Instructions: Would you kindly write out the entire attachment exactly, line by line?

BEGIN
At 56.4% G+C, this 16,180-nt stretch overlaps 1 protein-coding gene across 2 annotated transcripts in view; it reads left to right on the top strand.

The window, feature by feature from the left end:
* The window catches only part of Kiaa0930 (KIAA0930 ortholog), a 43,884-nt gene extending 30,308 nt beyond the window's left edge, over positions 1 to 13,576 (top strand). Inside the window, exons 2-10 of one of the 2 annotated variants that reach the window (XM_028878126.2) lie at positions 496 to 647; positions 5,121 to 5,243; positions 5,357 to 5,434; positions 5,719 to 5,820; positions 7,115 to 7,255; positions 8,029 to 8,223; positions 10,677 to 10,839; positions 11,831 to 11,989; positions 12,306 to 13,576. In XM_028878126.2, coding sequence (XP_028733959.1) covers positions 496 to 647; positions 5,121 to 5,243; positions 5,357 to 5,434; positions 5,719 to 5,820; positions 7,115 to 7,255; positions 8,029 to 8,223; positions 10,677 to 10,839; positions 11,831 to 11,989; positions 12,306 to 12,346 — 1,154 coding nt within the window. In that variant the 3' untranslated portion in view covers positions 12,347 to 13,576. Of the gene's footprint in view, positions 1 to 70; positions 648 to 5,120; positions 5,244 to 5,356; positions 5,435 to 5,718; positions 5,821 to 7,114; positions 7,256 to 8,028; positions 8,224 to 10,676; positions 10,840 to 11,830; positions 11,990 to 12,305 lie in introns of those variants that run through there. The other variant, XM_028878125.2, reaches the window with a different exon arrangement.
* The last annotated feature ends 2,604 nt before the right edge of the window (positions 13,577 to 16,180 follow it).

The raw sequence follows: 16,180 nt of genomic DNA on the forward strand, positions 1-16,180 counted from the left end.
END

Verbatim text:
At 56.4% G+C, this 16,180-nt stretch overlaps 1 protein-coding gene across 2 annotated transcripts in view; it reads left to right on the top strand.

The window, feature by feature from the left end:
* The window catches only part of Kiaa0930 (KIAA0930 ortholog), a 43,884-nt gene extending 30,308 nt beyond the window's left edge, over positions 1 to 13,576 (top strand). Inside the window, exons 2-10 of one of the 2 annotated variants that reach the window (XM_028878126.2) lie at positions 496 to 647; positions 5,121 to 5,243; positions 5,357 to 5,434; positions 5,719 to 5,820; positions 7,115 to 7,255; positions 8,029 to 8,223; positions 10,677 to 10,839; positions 11,831 to 11,989; positions 12,306 to 13,576. In XM_028878126.2, coding sequence (XP_028733959.1) covers positions 496 to 647; positions 5,121 to 5,243; positions 5,357 to 5,434; positions 5,719 to 5,820; positions 7,115 to 7,255; positions 8,029 to 8,223; positions 10,677 to 10,839; positions 11,831 to 11,989; positions 12,306 to 12,346 — 1,154 coding nt within the window. In that variant the 3' untranslated portion in view covers positions 12,347 to 13,576. Of the gene's footprint in view, positions 1 to 70; positions 648 to 5,120; positions 5,244 to 5,356; positions 5,435 to 5,718; positions 5,821 to 7,114; positions 7,256 to 8,028; positions 8,224 to 10,676; positions 10,840 to 11,830; positions 11,990 to 12,305 lie in introns of those variants that run through there. The other variant, XM_028878125.2, reaches the window with a different exon arrangement.
* The last annotated feature ends 2,604 nt before the right edge of the window (positions 13,577 to 16,180 follow it).

The raw sequence follows: 16,180 nt of genomic DNA on the forward strand, positions 1-16,180 counted from the left end.